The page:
Entropy

For random variable V which can take values {v
1
, v
2
, …, v
n
}

with Pr(v
i
) = p
i
, all i, the entropy of V is given by

Entropy for a fair dice =

Entropy for fair dice with even score =

=
1.7917

=
1.0986

Information gain =
1.7917
-

1.0986 = 0.6931

Differences between

entropies

Attribute Expansion

A
i

T

Expand attribute A
i

-

a
i1

a
im

T

T

Pr

Pr

Equally likely unless specified

Pr(A
1
, …A
i
, …A
n
, T)

Attributes

Except

Ai

Pr(A
1
, …A
i
-
1
, A
i+1
, …A
n
, T | A
i

= a
i1
)

other

attributes

Pass probabilities corresponding to a
i1

from above and re
-
normalise

-
equally likely again if previous equally likely

Expected Entropy for an
Attribute

A
i

T

Attribute A
i

and target T
-

a
i1

a
im

T

T

S(a
i2
)

S(a
i1
)

S(a
im
)

Expected Entropy for Ai =

Pr

Pr

Pr

Pass probabilities corresponding to t
k

from above for a
i1
and re
-
normalise

Pr(T | A
i
=a
im
)

How to choose attribute and
Information gain

Determine expected entropy for each attribute

i.e. S(A
i
), all i

Choose s such that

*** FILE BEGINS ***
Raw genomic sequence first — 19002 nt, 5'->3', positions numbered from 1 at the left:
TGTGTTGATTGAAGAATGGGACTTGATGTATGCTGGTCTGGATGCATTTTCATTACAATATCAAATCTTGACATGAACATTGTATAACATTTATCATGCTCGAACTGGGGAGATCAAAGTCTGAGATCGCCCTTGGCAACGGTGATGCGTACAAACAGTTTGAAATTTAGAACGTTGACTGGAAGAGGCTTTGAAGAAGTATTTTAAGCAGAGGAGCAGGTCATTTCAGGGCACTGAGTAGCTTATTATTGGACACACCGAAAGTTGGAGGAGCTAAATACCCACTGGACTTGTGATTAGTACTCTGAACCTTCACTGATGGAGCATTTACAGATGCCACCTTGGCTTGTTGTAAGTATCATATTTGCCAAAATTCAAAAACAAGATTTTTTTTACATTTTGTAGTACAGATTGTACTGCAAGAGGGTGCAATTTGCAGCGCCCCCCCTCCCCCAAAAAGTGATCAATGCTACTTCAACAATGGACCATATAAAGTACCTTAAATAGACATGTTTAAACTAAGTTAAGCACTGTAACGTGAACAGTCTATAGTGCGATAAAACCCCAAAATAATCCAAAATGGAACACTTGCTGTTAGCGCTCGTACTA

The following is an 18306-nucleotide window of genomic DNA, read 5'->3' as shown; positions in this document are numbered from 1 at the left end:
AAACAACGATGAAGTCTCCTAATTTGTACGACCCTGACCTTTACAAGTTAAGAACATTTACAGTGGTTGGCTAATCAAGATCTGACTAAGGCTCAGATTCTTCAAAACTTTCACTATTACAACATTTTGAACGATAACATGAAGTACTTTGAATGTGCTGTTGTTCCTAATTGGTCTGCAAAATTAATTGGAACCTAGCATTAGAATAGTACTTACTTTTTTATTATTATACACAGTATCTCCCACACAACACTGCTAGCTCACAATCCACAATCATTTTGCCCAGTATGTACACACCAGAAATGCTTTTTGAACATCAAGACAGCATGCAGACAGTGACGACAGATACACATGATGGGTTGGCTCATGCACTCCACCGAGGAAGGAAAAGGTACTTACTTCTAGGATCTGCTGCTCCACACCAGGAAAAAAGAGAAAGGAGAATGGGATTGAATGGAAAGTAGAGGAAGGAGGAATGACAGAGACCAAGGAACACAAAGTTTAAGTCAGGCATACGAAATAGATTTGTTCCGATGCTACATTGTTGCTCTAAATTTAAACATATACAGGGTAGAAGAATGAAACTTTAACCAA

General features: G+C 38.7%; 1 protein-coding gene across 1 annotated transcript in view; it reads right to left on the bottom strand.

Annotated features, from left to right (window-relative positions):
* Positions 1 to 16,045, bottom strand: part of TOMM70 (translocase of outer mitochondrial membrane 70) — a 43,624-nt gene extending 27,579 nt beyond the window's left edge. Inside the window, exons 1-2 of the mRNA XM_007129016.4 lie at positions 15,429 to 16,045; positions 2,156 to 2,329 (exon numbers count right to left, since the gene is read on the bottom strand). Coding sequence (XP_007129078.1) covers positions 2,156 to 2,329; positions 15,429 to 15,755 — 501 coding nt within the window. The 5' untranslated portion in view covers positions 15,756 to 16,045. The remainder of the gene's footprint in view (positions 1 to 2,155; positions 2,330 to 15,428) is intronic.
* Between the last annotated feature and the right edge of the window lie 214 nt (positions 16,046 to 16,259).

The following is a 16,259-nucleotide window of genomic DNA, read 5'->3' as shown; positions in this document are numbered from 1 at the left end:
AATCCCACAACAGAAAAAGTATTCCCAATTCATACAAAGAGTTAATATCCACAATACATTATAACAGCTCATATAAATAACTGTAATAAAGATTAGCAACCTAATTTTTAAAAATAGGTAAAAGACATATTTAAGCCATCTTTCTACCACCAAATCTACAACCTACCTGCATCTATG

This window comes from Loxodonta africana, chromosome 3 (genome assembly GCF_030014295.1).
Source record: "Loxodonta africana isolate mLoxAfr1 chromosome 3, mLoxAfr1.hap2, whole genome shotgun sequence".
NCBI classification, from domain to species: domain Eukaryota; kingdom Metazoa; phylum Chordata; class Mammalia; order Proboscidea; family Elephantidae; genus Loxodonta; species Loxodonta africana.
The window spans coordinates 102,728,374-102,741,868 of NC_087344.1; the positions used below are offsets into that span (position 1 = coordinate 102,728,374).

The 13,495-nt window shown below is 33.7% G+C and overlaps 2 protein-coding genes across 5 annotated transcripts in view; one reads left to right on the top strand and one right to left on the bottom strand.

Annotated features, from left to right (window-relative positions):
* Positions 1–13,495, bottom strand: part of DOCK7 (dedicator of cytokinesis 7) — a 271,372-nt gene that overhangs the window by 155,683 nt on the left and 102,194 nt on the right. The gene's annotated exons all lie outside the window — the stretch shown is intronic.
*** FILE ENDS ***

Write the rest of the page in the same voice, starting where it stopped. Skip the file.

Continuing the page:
Expand attribute A
s

By choosing attribute A
s

the information gain is

S
-

S(A
s
)

where where

Minimising expected entropy is equivalent to maximising

Information gain

Previous Example

Ex

Att

Att

Att

Concept

Num

Size

Colour

Shape

Satisfied

1

med

blue

brick

yes

1/7

2

small

red

wedge

no

1/7

3

small

red

sphere

yes

1/7

4

large

red

wedge

no

1/7

5

large

green

pillar

yes

1/7

6

large

red

pillar

no

1/7

7

large

green

sphere

yes

1/7

Pr

Concept

satisfied

yes

no

Pr

4/7

3/7

S = (4/7)Log(4/7) + (3/7)Log(3/7) = 0.99

Entropy for attribute Size

Att

Concept

Size

Satisfied

med

yes

1/7

small

no

1/7

small

yes

1/7

large

no

2/7

large

yes

2/7

Pr

Concept

Satisfied

no

1/2

yes

1/2

Pr

small

med

Concept

Satisfied

yes

1

Pr

Concept

Satisfied

no

1/2

yes

1/2

Pr

large

S(small) = 1

S(med) = 0

S(large) = 1

Pr(small) = 2/7

Pr(large) = 4/7

Pr(med) = 1/7

S(Size) = (2/7)1 + (1/7)0

+ (4/7)1 = 6/7 = 0.86

Information Gain

for Size = 0.99
-

0.86

= 0.13

First Expansion

Attribute

Information Gain

SIZE

0.13

COLOUR

0.52

SHAPE

0.7

choose

max

{1, 2, 3, 4, 5, 6, 7}

SHAPE

wedge

brick

pillar

sphere

{2, 4}

NO

{1}

YES

{5, 6}

{3, 7}

YES

Expand

Complete Decision Tree

{1, 2, 3, 4, 5, 6, 7}

SHAPE

wedge

brick

pillar

sphere

{2, 4}

NO

{1}

YES

{5, 6}

{3, 7}

YES

COLOUR

red

green

{6)

NO

{5}

YES

Rule:

IF

Shape is wedge

OR

Shape is brick

OR

Shape is pillar AND

Colour is red

OR

Shape is sphere

THEN NO

ELSE YES

A new case

Att

Att

Att

Concept

Size

Colour